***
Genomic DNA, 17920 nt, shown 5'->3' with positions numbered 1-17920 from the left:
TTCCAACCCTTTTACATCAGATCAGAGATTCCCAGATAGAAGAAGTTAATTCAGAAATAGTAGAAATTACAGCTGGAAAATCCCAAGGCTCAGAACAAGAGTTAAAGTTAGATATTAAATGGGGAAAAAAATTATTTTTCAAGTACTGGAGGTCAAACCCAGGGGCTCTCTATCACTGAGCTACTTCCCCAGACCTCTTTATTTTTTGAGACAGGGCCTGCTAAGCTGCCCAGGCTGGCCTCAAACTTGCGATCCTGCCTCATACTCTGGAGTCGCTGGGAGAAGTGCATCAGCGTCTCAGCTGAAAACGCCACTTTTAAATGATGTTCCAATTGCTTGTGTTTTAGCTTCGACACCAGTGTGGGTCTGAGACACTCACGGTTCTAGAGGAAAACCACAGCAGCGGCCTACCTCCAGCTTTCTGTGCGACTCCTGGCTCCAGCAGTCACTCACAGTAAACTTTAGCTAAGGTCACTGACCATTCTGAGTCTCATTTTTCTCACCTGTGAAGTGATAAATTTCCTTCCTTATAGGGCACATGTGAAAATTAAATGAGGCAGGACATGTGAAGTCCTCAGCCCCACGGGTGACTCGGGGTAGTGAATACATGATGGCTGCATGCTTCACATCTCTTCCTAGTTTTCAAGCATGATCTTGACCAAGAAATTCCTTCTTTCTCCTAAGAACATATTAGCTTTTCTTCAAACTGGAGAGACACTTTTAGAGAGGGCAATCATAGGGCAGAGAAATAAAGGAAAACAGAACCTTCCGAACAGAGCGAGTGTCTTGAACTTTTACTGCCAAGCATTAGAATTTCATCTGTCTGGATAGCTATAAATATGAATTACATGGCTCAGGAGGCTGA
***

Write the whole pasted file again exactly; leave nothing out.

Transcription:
Genomic DNA, 17920 nt, shown 5'->3' with positions numbered 1-17920 from the left:
TTCCAACCCTTTTACATCAGATCAGAGATTCCCAGATAGAAGAAGTTAATTCAGAAATAGTAGAAATTACAGCTGGAAAATCCCAAGGCTCAGAACAAGAGTTAAAGTTAGATATTAAATGGGGAAAAAAATTATTTTTCAAGTACTGGAGGTCAAACCCAGGGGCTCTCTATCACTGAGCTACTTCCCCAGACCTCTTTATTTTTTGAGACAGGGCCTGCTAAGCTGCCCAGGCTGGCCTCAAACTTGCGATCCTGCCTCATACTCTGGAGTCGCTGGGAGAAGTGCATCAGCGTCTCAGCTGAAAACGCCACTTTTAAATGATGTTCCAATTGCTTGTGTTTTAGCTTCGACACCAGTGTGGGTCTGAGACACTCACGGTTCTAGAGGAAAACCACAGCAGCGGCCTACCTCCAGCTTTCTGTGCGACTCCTGGCTCCAGCAGTCACTCACAGTAAACTTTAGCTAAGGTCACTGACCATTCTGAGTCTCATTTTTCTCACCTGTGAAGTGATAAATTTCCTTCCTTATAGGGCACATGTGAAAATTAAATGAGGCAGGACATGTGAAGTCCTCAGCCCCACGGGTGACTCGGGGTAGTGAATACATGATGGCTGCATGCTTCACATCTCTTCCTAGTTTTCAAGCATGATCTTGACCAAGAAATTCCTTCTTTCTCCTAAGAACATATTAGCTTTTCTTCAAACTGGAGAGACACTTTTAGAGAGGGCAATCATAGGGCAGAGAAATAAAGGAAAACAGAACCTTCCGAACAGAGCGAGTGTCTTGAACTTTTACTGCCAAGCATTAGAATTTCATCTGTCTGGATAGCTATAAATATGAATTACATGGCTCAGGAGGCTGA